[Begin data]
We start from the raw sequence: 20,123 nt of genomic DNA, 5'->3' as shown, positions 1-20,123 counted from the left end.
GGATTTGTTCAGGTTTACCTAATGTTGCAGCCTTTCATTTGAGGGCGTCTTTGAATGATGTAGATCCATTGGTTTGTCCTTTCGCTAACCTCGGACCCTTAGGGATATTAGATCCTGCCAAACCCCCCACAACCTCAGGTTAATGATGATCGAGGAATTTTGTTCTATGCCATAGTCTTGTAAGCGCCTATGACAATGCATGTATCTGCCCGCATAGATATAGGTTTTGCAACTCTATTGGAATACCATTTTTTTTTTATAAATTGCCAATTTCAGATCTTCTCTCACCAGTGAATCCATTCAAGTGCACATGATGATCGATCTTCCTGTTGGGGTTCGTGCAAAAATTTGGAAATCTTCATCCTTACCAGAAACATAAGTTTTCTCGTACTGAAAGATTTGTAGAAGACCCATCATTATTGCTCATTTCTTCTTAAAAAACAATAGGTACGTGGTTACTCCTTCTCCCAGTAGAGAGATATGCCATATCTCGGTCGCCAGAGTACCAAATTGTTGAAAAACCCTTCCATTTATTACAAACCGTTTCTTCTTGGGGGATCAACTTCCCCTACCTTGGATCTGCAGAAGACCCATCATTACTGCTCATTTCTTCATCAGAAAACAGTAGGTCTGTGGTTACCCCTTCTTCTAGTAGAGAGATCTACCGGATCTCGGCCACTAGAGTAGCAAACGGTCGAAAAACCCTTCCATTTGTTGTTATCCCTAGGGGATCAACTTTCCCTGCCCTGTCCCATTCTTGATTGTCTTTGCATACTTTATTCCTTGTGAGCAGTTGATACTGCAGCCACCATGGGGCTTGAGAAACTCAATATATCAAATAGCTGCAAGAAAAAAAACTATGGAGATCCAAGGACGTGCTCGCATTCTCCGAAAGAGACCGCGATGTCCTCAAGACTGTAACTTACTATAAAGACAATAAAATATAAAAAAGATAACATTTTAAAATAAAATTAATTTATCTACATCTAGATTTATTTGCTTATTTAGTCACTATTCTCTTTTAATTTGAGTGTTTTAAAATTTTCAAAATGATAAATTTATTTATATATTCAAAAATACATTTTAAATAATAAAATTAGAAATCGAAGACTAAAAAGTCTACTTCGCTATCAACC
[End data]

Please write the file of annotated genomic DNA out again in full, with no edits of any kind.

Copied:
We start from the raw sequence: 20,123 nt of genomic DNA, 5'->3' as shown, positions 1-20,123 counted from the left end.
GGATTTGTTCAGGTTTACCTAATGTTGCAGCCTTTCATTTGAGGGCGTCTTTGAATGATGTAGATCCATTGGTTTGTCCTTTCGCTAACCTCGGACCCTTAGGGATATTAGATCCTGCCAAACCCCCCACAACCTCAGGTTAATGATGATCGAGGAATTTTGTTCTATGCCATAGTCTTGTAAGCGCCTATGACAATGCATGTATCTGCCCGCATAGATATAGGTTTTGCAACTCTATTGGAATACCATTTTTTTTTTATAAATTGCCAATTTCAGATCTTCTCTCACCAGTGAATCCATTCAAGTGCACATGATGATCGATCTTCCTGTTGGGGTTCGTGCAAAAATTTGGAAATCTTCATCCTTACCAGAAACATAAGTTTTCTCGTACTGAAAGATTTGTAGAAGACCCATCATTATTGCTCATTTCTTCTTAAAAAACAATAGGTACGTGGTTACTCCTTCTCCCAGTAGAGAGATATGCCATATCTCGGTCGCCAGAGTACCAAATTGTTGAAAAACCCTTCCATTTATTACAAACCGTTTCTTCTTGGGGGATCAACTTCCCCTACCTTGGATCTGCAGAAGACCCATCATTACTGCTCATTTCTTCATCAGAAAACAGTAGGTCTGTGGTTACCCCTTCTTCTAGTAGAGAGATCTACCGGATCTCGGCCACTAGAGTAGCAAACGGTCGAAAAACCCTTCCATTTGTTGTTATCCCTAGGGGATCAACTTTCCCTGCCCTGTCCCATTCTTGATTGTCTTTGCATACTTTATTCCTTGTGAGCAGTTGATACTGCAGCCACCATGGGGCTTGAGAAACTCAATATATCAAATAGCTGCAAGAAAAAAAACTATGGAGATCCAAGGACGTGCTCGCATTCTCCGAAAGAGACCGCGATGTCCTCAAGACTGTAACTTACTATAAAGACAATAAAATATAAAAAAGATAACATTTTAAAATAAAATTAATTTATCTACATCTAGATTTATTTGCTTATTTAGTCACTATTCTCTTTTAATTTGAGTGTTTTAAAATTTTCAAAATGATAAATTTATTTATATATTCAAAAATACATTTTAAATAATAAAATTAGAAATCGAAGACTAAAAAGTCTACTTCGCTATCAACC